The civilian population continues to bear the brunt of Russia’s unprovoked onslaught on Ukraine. Consequently, Russia’s possible defeat on the battlefield might still prove to be a Pyrrhic victory for Ukraine, which now faces the daunting prospect of having to cope with a ‘lost generation’ of its citizens. Since the start of Russia’s full-scale invasion, […]
Unbroken Ukraine. 365 days
One year of war has not broken Ukraine and its people. Unexpectedly, the country has withstood Russian aggression. Its cities are the object of strikes and carry the deep scars of the bombing. Some have been captured by the Russian armies and others have been liberated by the Ukrainian forces. The Ukrainian population is suffering the consequences of Russia’s unprovoked invasion. Millions of them have left Ukraine and searched for rescue in the EU or the neighbouring countries, others are internally displaced or enduring the consequences of the conflict at home. But despite the destruction and the suffering, Russia has not bent the will of Ukraine, which enjoys the complete political support of the EU and its member states.
With this dossier, the Progressive Post wants to mark this tragic first anniversary by looking above all at the Ukrainian people and at the way the country’s politics and society will be changed forever by this war. We also look at the reconstruction, which will need the EU’s support and that will take decades to be completed. Finally, we look at ourselves, the progressive family, and how this conflict has impacted European Social Democracy.
“This present moment used to be the unimaginable future” Stewart Brand, The clock of the long now Using the quote of Stewart Brand resonated with me, describing the last 365 days. A long-awaited vacation, apartment renovation, research and new business development… – these were the ordinary plans of Ukrainians in 2022. Instead, many had to […]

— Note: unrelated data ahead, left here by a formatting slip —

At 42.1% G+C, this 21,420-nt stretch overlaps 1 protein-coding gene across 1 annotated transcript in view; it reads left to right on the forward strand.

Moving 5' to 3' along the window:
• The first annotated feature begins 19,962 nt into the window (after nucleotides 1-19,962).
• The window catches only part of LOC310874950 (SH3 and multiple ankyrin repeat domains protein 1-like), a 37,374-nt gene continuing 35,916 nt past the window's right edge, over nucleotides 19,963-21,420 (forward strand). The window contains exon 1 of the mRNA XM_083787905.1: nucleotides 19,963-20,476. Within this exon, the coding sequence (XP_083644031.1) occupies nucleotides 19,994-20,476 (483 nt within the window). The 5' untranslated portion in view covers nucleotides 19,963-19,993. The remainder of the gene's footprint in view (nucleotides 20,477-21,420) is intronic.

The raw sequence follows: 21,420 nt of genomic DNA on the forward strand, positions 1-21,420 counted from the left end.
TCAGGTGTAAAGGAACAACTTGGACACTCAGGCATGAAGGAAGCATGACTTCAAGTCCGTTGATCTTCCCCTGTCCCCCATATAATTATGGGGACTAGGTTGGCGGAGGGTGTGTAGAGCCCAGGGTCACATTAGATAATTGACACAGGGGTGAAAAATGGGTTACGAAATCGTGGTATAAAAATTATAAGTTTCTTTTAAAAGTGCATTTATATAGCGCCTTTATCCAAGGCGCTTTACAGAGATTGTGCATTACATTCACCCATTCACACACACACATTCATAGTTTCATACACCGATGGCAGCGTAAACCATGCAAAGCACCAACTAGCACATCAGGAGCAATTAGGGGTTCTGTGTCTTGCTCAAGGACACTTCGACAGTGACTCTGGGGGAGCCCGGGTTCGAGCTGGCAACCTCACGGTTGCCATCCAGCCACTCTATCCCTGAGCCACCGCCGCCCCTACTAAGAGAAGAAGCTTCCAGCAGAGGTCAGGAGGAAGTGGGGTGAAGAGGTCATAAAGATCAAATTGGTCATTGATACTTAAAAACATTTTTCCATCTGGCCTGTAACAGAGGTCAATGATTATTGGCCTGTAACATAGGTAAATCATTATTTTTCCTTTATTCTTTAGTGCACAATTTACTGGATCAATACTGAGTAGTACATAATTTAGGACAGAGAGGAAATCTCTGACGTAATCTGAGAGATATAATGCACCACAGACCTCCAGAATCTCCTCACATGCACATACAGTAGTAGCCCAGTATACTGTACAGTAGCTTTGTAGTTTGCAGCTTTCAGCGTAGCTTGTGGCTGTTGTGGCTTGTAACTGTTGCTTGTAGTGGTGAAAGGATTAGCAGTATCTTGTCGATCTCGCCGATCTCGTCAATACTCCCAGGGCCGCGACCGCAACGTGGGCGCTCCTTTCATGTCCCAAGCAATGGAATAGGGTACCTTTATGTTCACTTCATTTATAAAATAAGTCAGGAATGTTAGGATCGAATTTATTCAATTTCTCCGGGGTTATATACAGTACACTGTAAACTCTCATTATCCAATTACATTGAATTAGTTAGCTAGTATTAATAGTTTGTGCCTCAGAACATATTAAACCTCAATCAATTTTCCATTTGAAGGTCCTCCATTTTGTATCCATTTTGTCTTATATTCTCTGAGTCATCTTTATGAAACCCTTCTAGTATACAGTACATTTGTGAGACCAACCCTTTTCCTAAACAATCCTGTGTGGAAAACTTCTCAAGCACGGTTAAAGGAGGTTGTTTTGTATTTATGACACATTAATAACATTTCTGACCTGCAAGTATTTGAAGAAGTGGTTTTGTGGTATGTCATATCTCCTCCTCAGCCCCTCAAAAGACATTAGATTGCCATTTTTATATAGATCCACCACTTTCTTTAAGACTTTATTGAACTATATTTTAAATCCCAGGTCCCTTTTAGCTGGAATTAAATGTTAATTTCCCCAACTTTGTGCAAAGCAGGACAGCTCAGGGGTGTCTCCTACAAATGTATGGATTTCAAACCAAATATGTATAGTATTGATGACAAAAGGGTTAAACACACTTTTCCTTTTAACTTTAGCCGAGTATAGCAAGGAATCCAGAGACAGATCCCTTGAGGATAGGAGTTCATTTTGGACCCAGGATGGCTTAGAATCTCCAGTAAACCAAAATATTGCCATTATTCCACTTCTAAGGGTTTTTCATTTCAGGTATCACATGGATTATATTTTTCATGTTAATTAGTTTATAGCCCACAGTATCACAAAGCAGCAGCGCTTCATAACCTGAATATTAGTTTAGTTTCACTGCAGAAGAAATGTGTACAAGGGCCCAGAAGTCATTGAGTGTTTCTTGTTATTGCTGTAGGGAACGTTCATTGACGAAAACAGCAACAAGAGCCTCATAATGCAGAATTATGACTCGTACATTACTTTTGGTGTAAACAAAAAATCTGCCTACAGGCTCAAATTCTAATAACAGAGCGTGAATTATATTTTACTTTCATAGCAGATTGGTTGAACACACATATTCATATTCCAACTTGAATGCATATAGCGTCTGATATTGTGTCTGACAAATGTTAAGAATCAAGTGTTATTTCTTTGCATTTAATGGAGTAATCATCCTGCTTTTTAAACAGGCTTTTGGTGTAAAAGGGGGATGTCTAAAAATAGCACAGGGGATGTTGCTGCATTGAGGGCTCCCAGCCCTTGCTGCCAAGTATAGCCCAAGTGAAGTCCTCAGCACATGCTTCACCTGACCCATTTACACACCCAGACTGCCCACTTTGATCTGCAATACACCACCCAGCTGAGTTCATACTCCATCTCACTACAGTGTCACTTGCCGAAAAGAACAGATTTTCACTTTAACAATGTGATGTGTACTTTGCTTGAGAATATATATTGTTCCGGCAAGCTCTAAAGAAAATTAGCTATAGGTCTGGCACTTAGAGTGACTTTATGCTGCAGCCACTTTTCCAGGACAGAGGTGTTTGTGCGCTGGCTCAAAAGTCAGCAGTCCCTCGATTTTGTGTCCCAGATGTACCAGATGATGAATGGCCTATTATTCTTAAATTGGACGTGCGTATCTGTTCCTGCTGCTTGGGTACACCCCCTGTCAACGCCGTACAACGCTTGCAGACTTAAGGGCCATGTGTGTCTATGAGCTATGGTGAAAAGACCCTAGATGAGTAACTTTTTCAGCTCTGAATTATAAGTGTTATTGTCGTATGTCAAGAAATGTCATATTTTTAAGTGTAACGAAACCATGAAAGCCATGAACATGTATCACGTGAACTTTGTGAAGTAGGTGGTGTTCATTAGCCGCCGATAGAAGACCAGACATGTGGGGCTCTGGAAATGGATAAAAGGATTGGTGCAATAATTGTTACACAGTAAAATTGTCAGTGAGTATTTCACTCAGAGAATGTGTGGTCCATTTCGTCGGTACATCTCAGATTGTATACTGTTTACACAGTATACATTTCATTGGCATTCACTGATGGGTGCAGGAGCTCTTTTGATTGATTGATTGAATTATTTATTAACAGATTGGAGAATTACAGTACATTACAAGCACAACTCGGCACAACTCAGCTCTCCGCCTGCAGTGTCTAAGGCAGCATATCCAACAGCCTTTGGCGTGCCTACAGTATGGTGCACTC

‘Unbroken’. This is the name mayor Andryi Sadovyi has chosen to give to the rehabilitation centre he intends to build in his city, Lviv, for all Ukrainians arriving there injured by the war. “Many of them have lost everything. Home. Family. Childhood. And yet remain… unbroken”. On top of the admirable resistance it shows, this […]
One year has passed since the full-scale invasion of Ukraine by the Russian Federation. On the morning of 24 February 2022, we woke up to a new reality that definitively ended the post-Cold War status quo. Russia, theoretically possessing the second most powerful army in the world, violated international law and began bombing military and […]
Why we need a feminist foreign policy
Under a Social Democratic-led government Sweden was the first country to pursue a feminist foreign policy. Between 2014-2022 we systematically analysed what decisions would mean for women and girls, using the three Rs – rights, representation and resources. Although the Swedish right-wing government decided to abolish this policy, several countries with different political colours have […]
A feminist foreign policy? Redefining its meaning
Traditionally, foreign policy has belonged to the realm of high politics and has long been conducted in accordance with the doctrine of the raison d’état (reason of State) and in the arcana imperii (State secrets), where only men have been present. Foreign policy, more than other policies, has therefore been particularly masculinised. When, in 2014, […]
Beyond dependent market capitalism: why Central Eastern Europe needs active industry and technology policies
The Eastern member states of the EU have seen impressive economic growth since joining the European Union. This is especially true for the Visegrád countries (Czech Republic, Slovakia, Poland and Hungary), but also, for example, for Slovenia, Romania or Lithuania. In almost all of the ‘accession countries’, the economic development was far better than predicted […]